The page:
Silicon valley is coming to eat our lunch.
This now-famous phrase, spoken in 2014 by Jamie Dimon, executive director of JP Morgan, was a warning about the expansion of new technologies and their rapid penetration into traditional business.
Artificial intelligence is already used in numerous sectors: driverless cars; autonomous machines that perform complex financial transactions; computers using behavioural data analysis and advanced facial recognition to combat terrorism; the analysis of legal documents; etc.
These are just a few of the issues we will discuss at the St. Petersburg International Legal Forum, 19 May:
- How should artificial intelligence be defined for the purposes of regulation?
What are the best practices and trends in regulation?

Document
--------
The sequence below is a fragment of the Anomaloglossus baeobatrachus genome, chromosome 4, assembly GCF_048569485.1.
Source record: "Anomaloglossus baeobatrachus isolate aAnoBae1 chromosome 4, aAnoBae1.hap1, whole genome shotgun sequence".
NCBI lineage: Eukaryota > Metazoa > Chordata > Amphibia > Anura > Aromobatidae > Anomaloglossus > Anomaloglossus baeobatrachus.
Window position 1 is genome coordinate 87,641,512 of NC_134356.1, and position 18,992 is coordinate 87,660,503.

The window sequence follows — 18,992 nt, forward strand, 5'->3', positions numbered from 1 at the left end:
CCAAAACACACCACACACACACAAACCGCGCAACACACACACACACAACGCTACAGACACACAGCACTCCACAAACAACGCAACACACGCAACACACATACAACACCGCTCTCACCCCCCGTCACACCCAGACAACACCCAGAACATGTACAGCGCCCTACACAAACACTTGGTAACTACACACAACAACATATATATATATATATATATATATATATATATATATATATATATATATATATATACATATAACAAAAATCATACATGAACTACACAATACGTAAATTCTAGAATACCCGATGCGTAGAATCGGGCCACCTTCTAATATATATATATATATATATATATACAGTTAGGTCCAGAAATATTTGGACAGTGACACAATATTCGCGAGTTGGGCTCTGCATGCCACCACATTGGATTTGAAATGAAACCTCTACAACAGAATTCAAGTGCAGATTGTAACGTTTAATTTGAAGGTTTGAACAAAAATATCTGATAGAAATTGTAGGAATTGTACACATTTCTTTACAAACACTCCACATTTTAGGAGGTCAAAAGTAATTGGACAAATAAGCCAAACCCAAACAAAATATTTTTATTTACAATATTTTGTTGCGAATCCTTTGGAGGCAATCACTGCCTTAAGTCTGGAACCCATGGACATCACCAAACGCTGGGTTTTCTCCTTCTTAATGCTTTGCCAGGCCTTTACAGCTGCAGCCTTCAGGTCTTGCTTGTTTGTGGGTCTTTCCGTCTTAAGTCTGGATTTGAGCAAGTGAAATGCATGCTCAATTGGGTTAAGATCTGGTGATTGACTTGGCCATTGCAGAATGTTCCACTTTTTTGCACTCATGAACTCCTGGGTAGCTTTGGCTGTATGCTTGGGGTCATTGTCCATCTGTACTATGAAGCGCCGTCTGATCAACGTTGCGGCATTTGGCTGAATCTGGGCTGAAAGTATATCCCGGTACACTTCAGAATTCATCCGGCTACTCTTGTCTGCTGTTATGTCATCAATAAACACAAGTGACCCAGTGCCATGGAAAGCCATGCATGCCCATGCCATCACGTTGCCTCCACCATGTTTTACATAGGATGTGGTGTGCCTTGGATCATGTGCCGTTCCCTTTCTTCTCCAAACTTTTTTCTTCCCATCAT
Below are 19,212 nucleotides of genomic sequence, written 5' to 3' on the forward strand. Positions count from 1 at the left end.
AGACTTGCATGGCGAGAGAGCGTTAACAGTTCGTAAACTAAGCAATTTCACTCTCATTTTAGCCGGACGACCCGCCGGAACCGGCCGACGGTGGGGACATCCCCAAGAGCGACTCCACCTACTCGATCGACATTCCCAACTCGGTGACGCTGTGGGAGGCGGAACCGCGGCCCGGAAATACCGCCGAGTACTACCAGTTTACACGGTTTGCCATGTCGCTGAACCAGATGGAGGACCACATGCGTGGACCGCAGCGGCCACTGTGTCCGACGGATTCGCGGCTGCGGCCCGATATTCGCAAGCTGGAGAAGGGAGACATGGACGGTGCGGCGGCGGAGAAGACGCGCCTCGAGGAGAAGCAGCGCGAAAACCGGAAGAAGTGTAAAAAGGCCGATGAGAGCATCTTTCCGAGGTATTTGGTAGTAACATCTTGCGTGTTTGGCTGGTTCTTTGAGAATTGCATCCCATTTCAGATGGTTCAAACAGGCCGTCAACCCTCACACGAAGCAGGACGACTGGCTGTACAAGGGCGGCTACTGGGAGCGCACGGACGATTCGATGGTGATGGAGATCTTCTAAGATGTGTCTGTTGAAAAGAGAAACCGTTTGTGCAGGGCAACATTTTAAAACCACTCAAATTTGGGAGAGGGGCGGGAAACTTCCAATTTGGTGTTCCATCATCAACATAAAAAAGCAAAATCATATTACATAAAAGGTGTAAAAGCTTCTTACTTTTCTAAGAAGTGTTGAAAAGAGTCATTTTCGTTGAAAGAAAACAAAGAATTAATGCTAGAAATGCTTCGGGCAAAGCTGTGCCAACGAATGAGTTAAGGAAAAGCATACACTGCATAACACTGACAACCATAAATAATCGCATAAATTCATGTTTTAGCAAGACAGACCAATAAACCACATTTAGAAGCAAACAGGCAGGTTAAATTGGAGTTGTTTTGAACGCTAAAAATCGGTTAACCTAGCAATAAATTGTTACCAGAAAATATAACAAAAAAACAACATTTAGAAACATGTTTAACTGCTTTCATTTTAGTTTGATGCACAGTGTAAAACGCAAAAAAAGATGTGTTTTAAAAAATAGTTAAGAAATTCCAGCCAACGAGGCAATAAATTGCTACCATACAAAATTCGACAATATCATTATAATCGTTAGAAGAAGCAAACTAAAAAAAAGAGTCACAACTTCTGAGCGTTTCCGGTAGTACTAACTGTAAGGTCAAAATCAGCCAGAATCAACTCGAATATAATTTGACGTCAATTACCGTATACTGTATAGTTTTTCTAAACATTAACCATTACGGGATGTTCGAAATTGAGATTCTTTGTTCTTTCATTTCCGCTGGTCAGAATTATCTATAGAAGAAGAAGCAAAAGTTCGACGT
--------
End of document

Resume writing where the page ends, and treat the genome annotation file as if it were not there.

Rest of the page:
- What characteristics of artificial intelligence present the greatest danger — including health and security risks — to people?
- Can legal regulation lower such risks, providing adequate protection right now? If not, when?
- Is it even possible for laws to regulate relations and consequences that will arise in the future (and with great likelihood instantly), as a result of the synergy of technology and systems, the effect of which may be understood and assessed by humans only after such synergy takes place?
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